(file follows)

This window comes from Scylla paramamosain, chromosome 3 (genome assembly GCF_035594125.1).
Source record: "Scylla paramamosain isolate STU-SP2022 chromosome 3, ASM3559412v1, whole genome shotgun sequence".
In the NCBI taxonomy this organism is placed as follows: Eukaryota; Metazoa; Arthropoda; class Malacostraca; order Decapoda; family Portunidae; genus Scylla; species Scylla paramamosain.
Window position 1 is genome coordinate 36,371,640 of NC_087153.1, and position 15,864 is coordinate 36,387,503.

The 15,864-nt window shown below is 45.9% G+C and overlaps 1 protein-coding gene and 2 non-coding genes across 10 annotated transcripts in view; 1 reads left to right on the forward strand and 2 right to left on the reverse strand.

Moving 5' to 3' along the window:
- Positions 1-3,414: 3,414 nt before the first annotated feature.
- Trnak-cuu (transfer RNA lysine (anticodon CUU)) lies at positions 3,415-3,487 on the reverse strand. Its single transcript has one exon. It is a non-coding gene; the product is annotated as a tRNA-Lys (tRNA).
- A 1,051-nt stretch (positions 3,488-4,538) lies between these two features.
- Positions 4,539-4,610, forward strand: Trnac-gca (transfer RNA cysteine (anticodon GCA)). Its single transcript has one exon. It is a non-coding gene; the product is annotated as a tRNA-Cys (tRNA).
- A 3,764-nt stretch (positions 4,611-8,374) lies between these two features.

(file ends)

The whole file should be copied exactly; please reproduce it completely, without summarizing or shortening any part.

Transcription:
This window comes from Scylla paramamosain, chromosome 3 (genome assembly GCF_035594125.1).
Source record: "Scylla paramamosain isolate STU-SP2022 chromosome 3, ASM3559412v1, whole genome shotgun sequence".
In the NCBI taxonomy this organism is placed as follows: Eukaryota; Metazoa; Arthropoda; class Malacostraca; order Decapoda; family Portunidae; genus Scylla; species Scylla paramamosain.
Window position 1 is genome coordinate 36,371,640 of NC_087153.1, and position 15,864 is coordinate 36,387,503.

The 15,864-nt window shown below is 45.9% G+C and overlaps 1 protein-coding gene and 2 non-coding genes across 10 annotated transcripts in view; 1 reads left to right on the forward strand and 2 right to left on the reverse strand.

Moving 5' to 3' along the window:
- Positions 1-3,414: 3,414 nt before the first annotated feature.
- Trnak-cuu (transfer RNA lysine (anticodon CUU)) lies at positions 3,415-3,487 on the reverse strand. Its single transcript has one exon. It is a non-coding gene; the product is annotated as a tRNA-Lys (tRNA).
- A 1,051-nt stretch (positions 3,488-4,538) lies between these two features.
- Positions 4,539-4,610, forward strand: Trnac-gca (transfer RNA cysteine (anticodon GCA)). Its single transcript has one exon. It is a non-coding gene; the product is annotated as a tRNA-Cys (tRNA).
- A 3,764-nt stretch (positions 4,611-8,374) lies between these two features.